Women in Math and Science
Courtney Reichert '06
Courtney Reichert '06
Majors: Math and German
Hometown: Bowdoinham, ME
When did you know that you wanted to concentrate in math, German, and education?
Iíve always liked math and participated in math related activities. For example, I was part of the Math Team from 6th grade through high school. So when I applied to college, math was always my main interest. I took math classes at Bowdoin and enjoyed them and also really liked the professors in the Math Department.
I had never taken German before and by chance took a German course when I was a first-year. I loved it, kept going, went to Germany last semester and continued there.
Iíve been interested in math education for a long time. In school, I was one of those few students who actually enjoyed math. As a teacher, I hope to tackle the problem of getting students to enjoy math. Itís always hard to do; they donít find it relevant. They have a When am I ever going to use this again? I donít like this type of attitude, so my goal as a math teacher is to make math relevant and enjoyable.
A lot of people think that math is a boring and static field. What about it do you find exciting?
A lot of math is static; 2 + 2 = 4 but after taking upper level math classes, I now know the foundation and theories behind what Iíd previously studied. To be honest, I get frustrated with math, just like everybody else. Itís hard; both the theoretical and the analysis of math are hard. But the rewarding part is when you finally get a problem right and understand it.
Also, outside of the classroom, we do use math every day and math is everywhere around us. The fun part is finding these examples and saying, ďHey, I do use this!Ē
What is it like studying math at Bowdoin?
I really have enjoyed taking math at Bowdoin. Because it is a liberal arts school, thereís the opportunity to have a broader focus. We are encouraged to concentrate in a specific topic area, and my technical concentration is Geometry. But, Iíve tried to take a variety of courses in different areas to get a more general sense of higher mathematics. I can take a variety of different kinds of math: applied math, theoretical math, and analysis of math. Iíve taken several courses that complemented my interests in education, such as Intro to Analysis, which allows students to look deeper into the foundations of math topics that are taught in high schools, such as calculus. This course answered the question Where does it all come from?, which I think is an essential background to have as a potential math teacher. My current course, Intro to Algebraic Structures (Abstract Algebra) is also very helpful and looks at the overarching concepts and themes behind algebra and its structures. This is a key set of skills and knowledge for an algebra teacher to have! So, at Bowdoin, I have gotten a wider view of mathematics by having this very broad math major and taking a little bit of everything.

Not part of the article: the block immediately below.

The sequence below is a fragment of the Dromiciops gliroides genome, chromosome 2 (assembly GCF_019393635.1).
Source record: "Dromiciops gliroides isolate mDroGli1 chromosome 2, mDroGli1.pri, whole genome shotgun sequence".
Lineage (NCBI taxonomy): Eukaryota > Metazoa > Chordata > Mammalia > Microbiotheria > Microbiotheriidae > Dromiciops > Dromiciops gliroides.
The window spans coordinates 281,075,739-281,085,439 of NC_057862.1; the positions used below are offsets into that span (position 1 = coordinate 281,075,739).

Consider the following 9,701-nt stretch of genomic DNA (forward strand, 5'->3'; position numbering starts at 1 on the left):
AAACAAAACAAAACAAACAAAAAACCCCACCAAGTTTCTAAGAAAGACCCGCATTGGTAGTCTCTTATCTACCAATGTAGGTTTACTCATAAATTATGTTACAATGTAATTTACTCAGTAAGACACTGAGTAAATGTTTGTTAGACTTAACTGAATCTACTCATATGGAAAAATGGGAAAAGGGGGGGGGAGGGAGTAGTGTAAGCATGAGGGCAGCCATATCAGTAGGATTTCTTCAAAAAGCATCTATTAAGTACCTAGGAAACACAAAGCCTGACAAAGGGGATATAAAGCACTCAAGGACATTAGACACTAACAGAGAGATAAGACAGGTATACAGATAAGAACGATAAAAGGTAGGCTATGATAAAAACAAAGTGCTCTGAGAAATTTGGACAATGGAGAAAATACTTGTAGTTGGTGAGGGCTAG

Do you participate in any math activities outside of the classroom?
I do a lot of extracurricular math work. I lead study groups and grade for the Math Department, and I tutor college and high school students. Next semester, I will be student teaching pre-calculus to 11th graders at Brunswick High School.
What does the student teaching program involve?
During the spring semester of senior year, Bowdoin students with an education minor have the opportunity to student teach. It is a full time commitment, every day in school from 7 a.m. to 3p.m. working with a co-op teacher in your field. This semester Iím taking two education courses that prepare us for student teaching. Iím in the school observing math classes, getting ideas for curricular instruction.
Weíre also thinking about current education controversies. Next week Iím presenting a project on the ďMath Wars,Ē as they are called. This debate is going on right now, although its roots stem from the long-debated, and still controversial, purpose of schooling. Basically, the controversy centers on whether students should be taught the basic skills of math or whether they should be taught to critically think and problem solve in areas of math. The easy answer is that both need to be achieved through math curricula, but unfortunately achieving the correct balance is not that easy, and so the ďMath WarsĒ continue.
What do you for fun?
Iím in the band. I did intramural sports, such as field hockey and lacrosse. Theyíre fun and they are less stress because itís more relaxed and itís not a big deal if you canít make a game. Iím learning how to ski, so that is my big project for the winter. Iím busy right now with school, but I also like to relax at home when I can find extra time.
Finally, what do you enjoy about being at Bowdoin?
I'm originally from Bowdoinham, so as a high school student I wasn't interested in attending Bowdoin because of its close proximity to my home! But as time passed and I looked at other colleges, I realized that Bowdoin was indeed the place I wanted to go. The reasons I decided to come, are still the reasons I love being here at Bowdoin.
It's a beautiful campus with lots going on and lots of opportunities. I've become very involved with tutoring high school students (which I love!) and in the math department leading study groups, grading, etc. Up until last year, when it temporarily closed for renovation, I worked at the Art museum and ended up learning a lot about art and art history, something I wouldnít have been able to do through the classes I have taken. I play in the band and have fun being with friends and watching student performances and sports events. I keep myself pretty busy but I enjoy all my time here in the Bowdoin bubble. Getting to know students and professors has definitely been my favorite part about being here and so as a result, it's the community here that I'll miss the most.
Story posted on March 09, 2006
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